Met Commissioner Sir Bernard Hogan-Howe to retire
Sir Bernard Hogan-Howe is to retire after five years as the Commissioner of the Metropolitan Police, the force has announced.
Sir Bernard, who was appointed to the role in September 2011, will remain in post until February to allow for his successor to be appointed.
During his time in charge, the 58-year-old oversaw policing of riots and the Olympic Games.
Sir Bernard said he believed it was "the right time to move on".
He said he had loved his time in the role but said it was "a good chance to make this change now" after the appointments of a new London mayor and home secretary.
"It also allows a decent amount of time to select my successor," he said.
Prime Minister Theresa May, who was home secretary for the majority of Sir Bernard's time as commissioner, praised his "total policing" approach saying he "has done an excellent job... at what has been a difficult time given the level of terrorist threat".
According to the Met, crime has fallen by around 18% during the time Sir Bernard has been in post.
He led the police response after the riots in 2011 and the murder of soldier Lee Rigby in 2013.
However, he has also faced controversy including questions about the Met's handling of Operation Midland.
The 16-month investigation was launched after claims boys were abused more than 30 years ago, but it closed in March without a single arrest.
Analysis: Danny Shaw, BBC Home Affairs correspondent
The announcement of Sir Bernard Hogan-Howe's departure came as a surprise, given that he'd sought, and been granted, an extension to his original five-year contract.
The commissioner's explanation for resigning seven months early was that it was better to go before his "power deteriorates" in his final year.
That suggests that with a new London mayor and a new Home Secretary, Amber Rudd, he did not expect that his contract would be renewed again.
Sir Bernard denied his decision was linked to criticism of Operation Midland, the high-profile inquiry into allegations of a Westminster paedophile ring. He's due to discuss the findings of a report into the affair next week.
But the controversy surrounding the Met's handling of Midland remains the one significant blot on Sir Bernard's tenure.
He'll otherwise be viewed as a commissioner with a commanding presence who kept a firm grip on the Met during turbulent times.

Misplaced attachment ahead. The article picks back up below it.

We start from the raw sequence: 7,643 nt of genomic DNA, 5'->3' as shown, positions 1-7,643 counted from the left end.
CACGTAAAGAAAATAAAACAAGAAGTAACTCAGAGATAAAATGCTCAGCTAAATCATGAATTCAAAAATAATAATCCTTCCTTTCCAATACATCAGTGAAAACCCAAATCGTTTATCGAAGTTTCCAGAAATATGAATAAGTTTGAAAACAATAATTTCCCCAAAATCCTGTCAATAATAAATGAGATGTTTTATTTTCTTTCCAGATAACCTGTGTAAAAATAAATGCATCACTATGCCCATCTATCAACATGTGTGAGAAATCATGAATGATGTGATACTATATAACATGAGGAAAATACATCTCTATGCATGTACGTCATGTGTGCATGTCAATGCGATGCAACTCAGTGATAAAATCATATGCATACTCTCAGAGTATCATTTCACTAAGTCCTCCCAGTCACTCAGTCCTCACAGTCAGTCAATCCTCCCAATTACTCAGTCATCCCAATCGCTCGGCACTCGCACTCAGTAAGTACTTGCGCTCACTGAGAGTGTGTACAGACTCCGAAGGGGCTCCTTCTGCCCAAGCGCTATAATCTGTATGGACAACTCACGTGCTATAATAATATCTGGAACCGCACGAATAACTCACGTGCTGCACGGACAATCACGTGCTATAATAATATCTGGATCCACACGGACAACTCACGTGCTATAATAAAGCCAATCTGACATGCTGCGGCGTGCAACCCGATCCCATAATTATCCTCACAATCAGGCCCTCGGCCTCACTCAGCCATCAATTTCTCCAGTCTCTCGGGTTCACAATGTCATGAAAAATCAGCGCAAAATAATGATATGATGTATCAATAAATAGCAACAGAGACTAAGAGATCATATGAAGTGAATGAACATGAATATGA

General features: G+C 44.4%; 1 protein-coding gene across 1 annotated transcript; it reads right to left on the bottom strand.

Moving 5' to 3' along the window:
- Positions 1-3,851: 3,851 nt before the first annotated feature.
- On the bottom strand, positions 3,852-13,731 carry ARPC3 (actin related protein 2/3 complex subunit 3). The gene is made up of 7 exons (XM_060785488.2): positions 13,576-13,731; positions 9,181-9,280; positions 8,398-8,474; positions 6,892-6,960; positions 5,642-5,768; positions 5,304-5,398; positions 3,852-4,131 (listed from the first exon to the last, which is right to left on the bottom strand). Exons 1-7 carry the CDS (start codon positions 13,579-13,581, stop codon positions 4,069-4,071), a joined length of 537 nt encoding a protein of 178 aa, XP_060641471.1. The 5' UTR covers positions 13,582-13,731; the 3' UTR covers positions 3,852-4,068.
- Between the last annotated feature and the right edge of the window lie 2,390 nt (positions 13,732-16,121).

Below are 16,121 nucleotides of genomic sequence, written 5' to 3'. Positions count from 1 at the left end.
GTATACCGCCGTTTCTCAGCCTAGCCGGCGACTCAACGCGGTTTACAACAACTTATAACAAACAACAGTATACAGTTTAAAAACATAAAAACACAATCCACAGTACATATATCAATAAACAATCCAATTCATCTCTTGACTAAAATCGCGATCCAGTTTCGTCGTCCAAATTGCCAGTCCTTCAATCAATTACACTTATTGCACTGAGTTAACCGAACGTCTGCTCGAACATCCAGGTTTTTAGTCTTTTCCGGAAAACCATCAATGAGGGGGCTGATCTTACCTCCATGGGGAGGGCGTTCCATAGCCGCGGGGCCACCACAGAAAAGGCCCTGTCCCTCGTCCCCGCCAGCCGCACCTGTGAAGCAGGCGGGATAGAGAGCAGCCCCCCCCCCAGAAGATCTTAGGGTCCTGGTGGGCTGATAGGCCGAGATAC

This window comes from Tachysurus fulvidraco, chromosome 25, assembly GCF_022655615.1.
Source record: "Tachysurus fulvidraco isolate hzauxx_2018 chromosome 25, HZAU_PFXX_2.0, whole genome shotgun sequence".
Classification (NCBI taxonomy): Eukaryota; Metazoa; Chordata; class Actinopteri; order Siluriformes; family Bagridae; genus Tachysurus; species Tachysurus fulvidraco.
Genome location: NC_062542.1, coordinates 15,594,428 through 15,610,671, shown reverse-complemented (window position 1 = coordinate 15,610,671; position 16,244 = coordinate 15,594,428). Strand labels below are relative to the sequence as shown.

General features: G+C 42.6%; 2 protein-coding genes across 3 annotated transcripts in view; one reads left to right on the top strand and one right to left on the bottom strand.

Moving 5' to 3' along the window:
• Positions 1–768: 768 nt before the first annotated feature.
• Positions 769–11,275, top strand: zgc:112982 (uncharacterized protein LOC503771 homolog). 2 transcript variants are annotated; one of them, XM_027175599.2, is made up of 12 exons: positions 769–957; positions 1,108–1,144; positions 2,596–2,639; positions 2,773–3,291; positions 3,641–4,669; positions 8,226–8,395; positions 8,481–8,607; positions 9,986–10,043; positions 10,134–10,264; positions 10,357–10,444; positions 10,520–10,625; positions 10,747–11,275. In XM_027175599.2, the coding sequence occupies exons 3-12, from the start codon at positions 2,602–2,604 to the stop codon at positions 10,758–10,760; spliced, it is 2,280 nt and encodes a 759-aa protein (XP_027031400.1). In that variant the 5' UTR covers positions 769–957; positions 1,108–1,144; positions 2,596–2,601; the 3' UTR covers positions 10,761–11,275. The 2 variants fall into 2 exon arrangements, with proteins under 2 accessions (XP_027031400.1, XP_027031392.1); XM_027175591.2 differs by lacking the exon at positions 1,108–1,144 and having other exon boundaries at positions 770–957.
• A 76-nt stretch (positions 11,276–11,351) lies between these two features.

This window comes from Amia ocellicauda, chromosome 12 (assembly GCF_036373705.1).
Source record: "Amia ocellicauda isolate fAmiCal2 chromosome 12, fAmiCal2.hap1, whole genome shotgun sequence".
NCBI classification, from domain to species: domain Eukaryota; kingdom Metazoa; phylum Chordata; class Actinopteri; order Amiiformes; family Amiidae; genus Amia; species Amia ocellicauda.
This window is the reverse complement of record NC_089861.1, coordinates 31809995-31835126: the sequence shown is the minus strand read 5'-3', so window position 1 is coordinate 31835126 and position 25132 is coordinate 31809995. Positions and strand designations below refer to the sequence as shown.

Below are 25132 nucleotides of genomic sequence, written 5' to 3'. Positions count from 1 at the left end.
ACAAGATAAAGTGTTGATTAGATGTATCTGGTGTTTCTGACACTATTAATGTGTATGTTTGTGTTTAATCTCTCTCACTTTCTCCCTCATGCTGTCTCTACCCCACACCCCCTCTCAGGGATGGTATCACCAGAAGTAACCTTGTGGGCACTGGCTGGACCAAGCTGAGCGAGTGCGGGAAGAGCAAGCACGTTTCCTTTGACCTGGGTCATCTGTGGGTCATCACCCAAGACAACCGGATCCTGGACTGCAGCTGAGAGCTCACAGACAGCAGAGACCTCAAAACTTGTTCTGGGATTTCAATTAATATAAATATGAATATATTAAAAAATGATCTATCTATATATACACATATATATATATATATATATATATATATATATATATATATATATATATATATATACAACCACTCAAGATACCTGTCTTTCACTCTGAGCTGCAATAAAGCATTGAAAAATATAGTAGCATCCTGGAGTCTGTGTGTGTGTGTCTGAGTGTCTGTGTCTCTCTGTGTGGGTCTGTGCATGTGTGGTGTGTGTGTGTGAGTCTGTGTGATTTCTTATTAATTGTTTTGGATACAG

Sir Bernard took charge of the UK's biggest police force when his predecessor Sir Paul Stephenson quit amid criticism of the Met's role in the phone-hacking scandal.
The Sheffield-born former traffic officer was awarded a knighthood in the 2013 New Year Honours list.
Mayor of London Sadiq Khan thanked the commissioner "for his years of service" and denied reports he had helped oust the country's most senior police officer.
"It isn't to do with me, it's to do with Bernard deciding to retire," he said
Sir Bernard also said the pair have "an excellent relationship".
Home Secretary Amber Rudd, who will begin the search for Sir Bernard's successor with Mr Khan, called the commissioner a "determined crime fighter and an inspirational senior officer".
- 1979: Joins South Yorkshire Police aged 22
- 1997: Assistant Chief Constable, Merseyside Police
- 2001: Assistant Commissioner, Metropolitan Police
- 2004: Chief Constable of Merseyside
- 2009: HM Inspectorate of Constabulary
- 2011: Metropolitan Police Commissioner
Several people have emerged as possible successors to Sir Bernard:
Sara Thornton is the current chair of the National Police Chiefs' Council (NPCC)
She has been in the role since April 2015 after the organisation replaced the Association of Chief Police Officers (Acpo).
Ms Thornton joined the Met in 1986 and undertook operational postings in West London and strategic roles in New Scotland Yard over the next 15 years.
Mark Rowley is the assistant commissioner in specialist operations at the Met and the national policing lead for counter-terrorism.
He was previously chief constable of Surrey and has served in the police for close to 30 years.
Among the crises he has had to deal with are the fatal shooting of Mark Duggan and the fleeing of three London schoolgirls to Syria to join so-called Islamic State.
Stephen Kavanagh is the chief constable of Essex, but started his career with the Metropolitan Police in 1985.
He was a founding member of the Racial and Violent Crime Task Force and was involved in creating the Race/Hate Crime Manual following the murder of teenager Stephen Lawrence.
He was head of intelligence in the Anti-Corruption Command before being named commander to SO15 Counter Terrorism Command where he worked closely with the security services.